A GFCI is a receptacle or circuit breaker and is used to increase safety in areas that are prone to the risk of electric shock. They will trip when current from the GFCI line side does not return through the neutral side. The GFCI measures the current from the line, through a load, and back to the neutral. This current needs to be the same. If current from the line does not return to the neutral (i.e. goes to ground instead), the GFCI will trip (power will be turned off coming out of the GFCI). It takes a mismatch of about 5 mA of current (5 milliamps or .005 A) to trip a GFCI.
GFCI receptacles can provide protection to standard receptacles connected to the load side of the GFCI.
When the test button is pushed or if the GFCI trips, power is shut off to the GFCI and protected receptacles. Pushing the reset button should restore power to the GFCI and receptacles connected to the GFCI load. If a GFCI has no power going to it (the GFCI line) then the test and reset button will not work. See Troubleshoot GFCI Receptacles.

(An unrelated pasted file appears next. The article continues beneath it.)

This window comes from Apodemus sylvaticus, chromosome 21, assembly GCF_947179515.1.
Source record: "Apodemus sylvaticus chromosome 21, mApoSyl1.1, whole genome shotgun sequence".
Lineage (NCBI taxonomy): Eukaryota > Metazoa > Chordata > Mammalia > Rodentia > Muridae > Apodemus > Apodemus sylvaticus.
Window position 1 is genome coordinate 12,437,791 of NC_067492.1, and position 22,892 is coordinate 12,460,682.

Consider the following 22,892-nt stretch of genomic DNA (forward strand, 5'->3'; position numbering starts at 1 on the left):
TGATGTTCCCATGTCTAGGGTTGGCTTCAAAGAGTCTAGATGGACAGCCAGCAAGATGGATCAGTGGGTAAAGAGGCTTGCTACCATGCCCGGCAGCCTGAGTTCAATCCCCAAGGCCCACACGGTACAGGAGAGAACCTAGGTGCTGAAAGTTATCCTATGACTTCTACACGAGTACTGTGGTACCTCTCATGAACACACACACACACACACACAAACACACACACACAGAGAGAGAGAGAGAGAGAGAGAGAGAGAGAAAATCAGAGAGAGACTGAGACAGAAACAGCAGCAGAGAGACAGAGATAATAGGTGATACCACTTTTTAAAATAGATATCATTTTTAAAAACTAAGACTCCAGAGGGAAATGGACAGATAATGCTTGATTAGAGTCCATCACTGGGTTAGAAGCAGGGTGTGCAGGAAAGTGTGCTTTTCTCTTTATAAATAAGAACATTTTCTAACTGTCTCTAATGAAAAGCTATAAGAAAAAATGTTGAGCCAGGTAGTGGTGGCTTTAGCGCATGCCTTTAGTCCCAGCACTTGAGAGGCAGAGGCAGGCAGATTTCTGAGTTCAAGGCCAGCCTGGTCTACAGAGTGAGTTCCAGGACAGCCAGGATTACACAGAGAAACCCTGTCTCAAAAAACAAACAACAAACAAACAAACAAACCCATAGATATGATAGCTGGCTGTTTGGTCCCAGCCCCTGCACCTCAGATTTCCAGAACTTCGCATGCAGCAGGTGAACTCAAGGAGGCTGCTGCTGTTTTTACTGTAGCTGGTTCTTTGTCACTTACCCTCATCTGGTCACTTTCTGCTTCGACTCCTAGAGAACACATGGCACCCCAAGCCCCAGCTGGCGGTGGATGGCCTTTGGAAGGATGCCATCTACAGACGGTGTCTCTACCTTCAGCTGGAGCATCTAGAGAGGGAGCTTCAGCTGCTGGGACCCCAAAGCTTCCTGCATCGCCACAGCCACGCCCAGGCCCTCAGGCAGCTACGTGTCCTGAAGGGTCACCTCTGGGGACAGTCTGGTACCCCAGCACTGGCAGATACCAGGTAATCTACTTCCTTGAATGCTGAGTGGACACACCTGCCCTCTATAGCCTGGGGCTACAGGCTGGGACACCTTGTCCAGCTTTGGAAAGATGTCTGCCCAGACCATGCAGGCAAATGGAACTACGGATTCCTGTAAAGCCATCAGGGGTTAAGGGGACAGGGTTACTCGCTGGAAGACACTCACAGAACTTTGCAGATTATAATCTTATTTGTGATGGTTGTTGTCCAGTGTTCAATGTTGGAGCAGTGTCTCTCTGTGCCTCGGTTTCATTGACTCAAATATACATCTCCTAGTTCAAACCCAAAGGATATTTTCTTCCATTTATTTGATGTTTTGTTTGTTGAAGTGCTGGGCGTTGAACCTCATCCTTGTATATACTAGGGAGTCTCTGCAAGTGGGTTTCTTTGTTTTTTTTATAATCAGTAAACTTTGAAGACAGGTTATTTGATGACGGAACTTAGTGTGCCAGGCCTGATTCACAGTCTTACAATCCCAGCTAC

GFCIs should be tested about once a month. If it doesn’t trip when testing (but it has power to the line side), then it will need to be replaced.
GFCI line side*
GFCI load side*
Yes, a GFCI will work properly if there is no ground. A plug tester with a GFCI test button will not trip the GFCI because the tester leaks a small amount of current from line to ground. The GFCI test button is used for testing.
A GFCI adapter can be used on a standard receptacle. Plug the adapter into a receptacle and anything you plug into the adapter will have GFCI protection.
GFCI breakers are an option for providing GFCI protection to the entire circuit. To test the breaker, press the test button and the breaker should trip. To reset, push the handle away from the center of the panel, then push the handle toward the center of the panel.
If the breaker does not trip when the test button is pressed, either the breaker is bad or there is no power to the breaker.
Ground connection is not shown
*Line and load side locations can differ between GFCI receptacle manufacturers